Understanding the Claim Process: Part V

Why "Hands Off" Is the Best Policy
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Your mom would be proud that you cleaned up the mess, but carriers won’t be. If you have damaged merchandise, it’s okay to leave it as is. In fact, the shipment must be kept in its original packaging and in the same condition it was when the loss/damage was discovered until the claim has been resolved.

Is this really necessary?
Think of it like a crime scene – you don’t want to contaminate the evidence before the detectives arrive on scene. Freight needs to be kept in its original condition because the carrier has the right to require an inspection of the freight.  If the freight is not available for the carrier to inspect when they request it, they may deny the claim.

Another reason to keep the freight is because carriers may have a right to take the freight as salvage upon payment of a claim for a total loss.  Consignees should accept damaged goods into their possession, unless the shipment is completely worthless.  Claimants (that’s you) are required under the Carmack Amendment (a law that governs carrier liability) to attempt to mitigate damages by salvaging the undamaged portion of the shipment, repairing the damaged goods, or selling the product for scrap or at a discount.  If the claimant waives their right to salvage their own goods, the carrier is then allowed to resell or salvage the damaged freight. (For some not-so-light-reading, you can brush up on the Carmack Amendment here).

But what if my shipment contains food or hazardous materials, do I still need to leave it as is?
No. The rare exceptions to this rule are food or hazardous materials that cannot be resold or salvaged, or can have potential health hazards if they are left in the damaged state.  If this is the case, though, the carrier still needs to be alerted to this fact before the shipment has been disposed of.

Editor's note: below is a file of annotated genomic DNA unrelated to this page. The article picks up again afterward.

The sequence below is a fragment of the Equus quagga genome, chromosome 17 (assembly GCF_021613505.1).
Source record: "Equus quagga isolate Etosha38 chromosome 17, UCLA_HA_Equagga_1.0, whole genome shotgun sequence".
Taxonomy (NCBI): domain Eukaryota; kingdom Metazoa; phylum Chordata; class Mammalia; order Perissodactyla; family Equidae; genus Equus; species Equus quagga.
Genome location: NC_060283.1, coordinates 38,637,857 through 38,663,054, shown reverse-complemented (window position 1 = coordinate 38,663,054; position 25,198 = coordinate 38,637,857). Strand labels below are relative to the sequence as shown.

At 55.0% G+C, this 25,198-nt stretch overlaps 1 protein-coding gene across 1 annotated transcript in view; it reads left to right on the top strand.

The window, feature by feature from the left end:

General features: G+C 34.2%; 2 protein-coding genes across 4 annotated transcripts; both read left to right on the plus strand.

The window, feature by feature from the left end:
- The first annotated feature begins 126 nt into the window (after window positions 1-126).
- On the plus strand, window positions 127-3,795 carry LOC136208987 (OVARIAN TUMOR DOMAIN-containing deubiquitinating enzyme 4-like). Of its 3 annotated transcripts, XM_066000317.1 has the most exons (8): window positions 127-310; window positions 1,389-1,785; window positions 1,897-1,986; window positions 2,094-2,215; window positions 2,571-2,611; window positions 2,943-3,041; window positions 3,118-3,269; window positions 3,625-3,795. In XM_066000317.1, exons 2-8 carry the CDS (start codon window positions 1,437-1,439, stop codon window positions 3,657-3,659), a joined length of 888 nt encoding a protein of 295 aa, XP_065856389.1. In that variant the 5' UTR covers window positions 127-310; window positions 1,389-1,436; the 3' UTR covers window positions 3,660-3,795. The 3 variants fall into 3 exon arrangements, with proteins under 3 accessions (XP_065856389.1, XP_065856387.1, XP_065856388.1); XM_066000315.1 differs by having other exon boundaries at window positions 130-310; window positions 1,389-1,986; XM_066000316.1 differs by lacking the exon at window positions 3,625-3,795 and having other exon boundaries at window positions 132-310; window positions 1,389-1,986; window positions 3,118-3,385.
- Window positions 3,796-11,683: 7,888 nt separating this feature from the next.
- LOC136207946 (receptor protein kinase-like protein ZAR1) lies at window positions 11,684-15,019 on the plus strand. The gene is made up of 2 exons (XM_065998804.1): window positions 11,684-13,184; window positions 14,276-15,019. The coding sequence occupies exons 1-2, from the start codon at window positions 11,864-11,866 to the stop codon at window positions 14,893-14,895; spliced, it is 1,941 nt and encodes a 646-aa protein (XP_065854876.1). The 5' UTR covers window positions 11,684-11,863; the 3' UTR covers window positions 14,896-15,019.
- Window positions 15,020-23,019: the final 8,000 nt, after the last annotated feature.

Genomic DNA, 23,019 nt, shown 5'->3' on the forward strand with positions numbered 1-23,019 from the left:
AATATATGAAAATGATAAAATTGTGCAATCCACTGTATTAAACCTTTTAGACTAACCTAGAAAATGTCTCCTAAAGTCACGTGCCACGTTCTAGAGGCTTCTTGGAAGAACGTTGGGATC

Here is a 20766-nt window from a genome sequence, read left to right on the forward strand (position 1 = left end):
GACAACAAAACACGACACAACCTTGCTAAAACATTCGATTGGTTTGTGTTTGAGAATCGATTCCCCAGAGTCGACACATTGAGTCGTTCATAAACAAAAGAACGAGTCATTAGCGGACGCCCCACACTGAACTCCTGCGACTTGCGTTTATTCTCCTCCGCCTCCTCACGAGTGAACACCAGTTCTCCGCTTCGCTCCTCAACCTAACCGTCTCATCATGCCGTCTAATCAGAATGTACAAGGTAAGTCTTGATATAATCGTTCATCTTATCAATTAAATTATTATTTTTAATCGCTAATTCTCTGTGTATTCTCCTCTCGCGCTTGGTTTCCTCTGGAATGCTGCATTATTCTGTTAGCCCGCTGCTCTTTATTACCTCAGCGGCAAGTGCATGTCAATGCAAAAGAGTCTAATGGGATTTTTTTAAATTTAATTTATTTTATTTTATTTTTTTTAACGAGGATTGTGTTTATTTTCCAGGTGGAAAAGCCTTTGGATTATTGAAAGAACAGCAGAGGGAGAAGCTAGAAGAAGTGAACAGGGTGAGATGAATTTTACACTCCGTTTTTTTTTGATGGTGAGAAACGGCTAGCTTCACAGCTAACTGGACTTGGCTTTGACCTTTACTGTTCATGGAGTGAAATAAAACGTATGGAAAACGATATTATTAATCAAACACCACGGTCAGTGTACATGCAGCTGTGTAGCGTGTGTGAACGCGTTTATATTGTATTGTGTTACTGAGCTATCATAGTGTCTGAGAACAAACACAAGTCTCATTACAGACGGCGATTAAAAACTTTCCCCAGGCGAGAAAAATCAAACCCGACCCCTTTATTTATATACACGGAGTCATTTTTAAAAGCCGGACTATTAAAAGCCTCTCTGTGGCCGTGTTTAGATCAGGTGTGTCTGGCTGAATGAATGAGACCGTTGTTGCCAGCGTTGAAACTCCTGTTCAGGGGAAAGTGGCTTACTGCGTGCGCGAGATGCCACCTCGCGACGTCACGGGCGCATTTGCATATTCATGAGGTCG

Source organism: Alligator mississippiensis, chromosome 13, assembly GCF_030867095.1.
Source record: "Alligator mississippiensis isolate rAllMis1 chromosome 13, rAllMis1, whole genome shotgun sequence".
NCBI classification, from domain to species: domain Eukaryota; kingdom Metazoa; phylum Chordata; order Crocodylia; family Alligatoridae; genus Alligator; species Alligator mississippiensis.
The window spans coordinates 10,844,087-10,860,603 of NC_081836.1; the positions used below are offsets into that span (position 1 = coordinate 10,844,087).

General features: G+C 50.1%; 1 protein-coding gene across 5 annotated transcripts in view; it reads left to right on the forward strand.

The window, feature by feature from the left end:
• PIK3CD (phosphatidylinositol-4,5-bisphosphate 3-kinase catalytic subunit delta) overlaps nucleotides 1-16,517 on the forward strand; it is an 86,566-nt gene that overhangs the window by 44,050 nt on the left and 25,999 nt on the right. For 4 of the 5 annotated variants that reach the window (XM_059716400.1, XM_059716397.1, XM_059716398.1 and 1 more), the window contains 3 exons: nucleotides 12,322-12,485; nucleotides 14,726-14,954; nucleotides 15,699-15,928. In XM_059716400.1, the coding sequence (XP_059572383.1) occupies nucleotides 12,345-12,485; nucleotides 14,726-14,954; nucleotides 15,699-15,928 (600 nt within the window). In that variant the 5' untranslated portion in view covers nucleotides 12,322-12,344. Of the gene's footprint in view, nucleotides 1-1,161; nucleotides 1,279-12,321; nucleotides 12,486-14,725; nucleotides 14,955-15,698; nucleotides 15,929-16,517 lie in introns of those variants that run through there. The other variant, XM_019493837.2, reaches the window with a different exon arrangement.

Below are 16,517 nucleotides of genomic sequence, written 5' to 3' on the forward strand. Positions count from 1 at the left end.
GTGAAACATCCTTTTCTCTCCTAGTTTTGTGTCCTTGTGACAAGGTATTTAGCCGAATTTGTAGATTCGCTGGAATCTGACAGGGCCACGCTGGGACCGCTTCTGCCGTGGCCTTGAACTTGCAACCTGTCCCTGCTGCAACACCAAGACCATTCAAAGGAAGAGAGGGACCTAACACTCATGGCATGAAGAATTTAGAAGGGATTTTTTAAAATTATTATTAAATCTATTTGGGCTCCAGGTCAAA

How long do I need to keep my damaged shipment?
According to the Transport and Logistics Council, there is no limit to the time that damaged goods can be held for inspection.

I don’t really have the space to keep my damaged shipment as-is for a long period of time. Help!
If your shipment is completely destroyed and the goods cannot be kept long due to space limitations, the Transport and Logistics Council recommends you do the following:

  1.  Request an inspection promptly upon delivery or discovery of shortage or damage. This can be done by phone or email, but always follow up in writing, and keep a copy.
  2. If the carrier fails to inspect the goods within a reasonable amount of time – approximately a week or 10 days – send another written notice.  Tell them: a) that the goods will be held until a certain date only; b) that if they fail to inspect the goods by then they will be deemed to have waived any right of inspection, and c) that the goods will be disposed of or salvaged after that date.
  3.  If this is a significant claim, it’s recommended to retain an independent inspection agency to inspect the goods and provide a report prior to disposal or salvage.  In any event, the damage should always be documented carefully and accurately – condition of the packaging, a description of the damage, photos, etc.

What happens to my shipment and the goods after the claim is resolved?
If the carrier accepts full liability and pays the claim in full, they have the right to take possession of the damaged freight within a reasonable time period.  If you have the goods, you must contact the carrier and request removal of the goods from your premises within a reasonable amount of time.

Bottom line: unless your shipment is hazardous or will start to rot if its allowed to sit in your business, it must be kept in its original condition and packaging until the claim resolved. Yes, this could mean that you’ll have to deal with it being there for a while, but it’s important to give the carrier and inspectors access to the shipment – and it can help increase the odds of your claim being approved (which is always a good thing!).

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Your Guide to Understanding the Claim Process: Part I
It’s not a particularly fun topic to study up on, but knowing the ins and out of damage and claims before it happens can help save you a lot of headache, time and potentially money down the road.

Your Guide to Understanding the Claim Process: Part V
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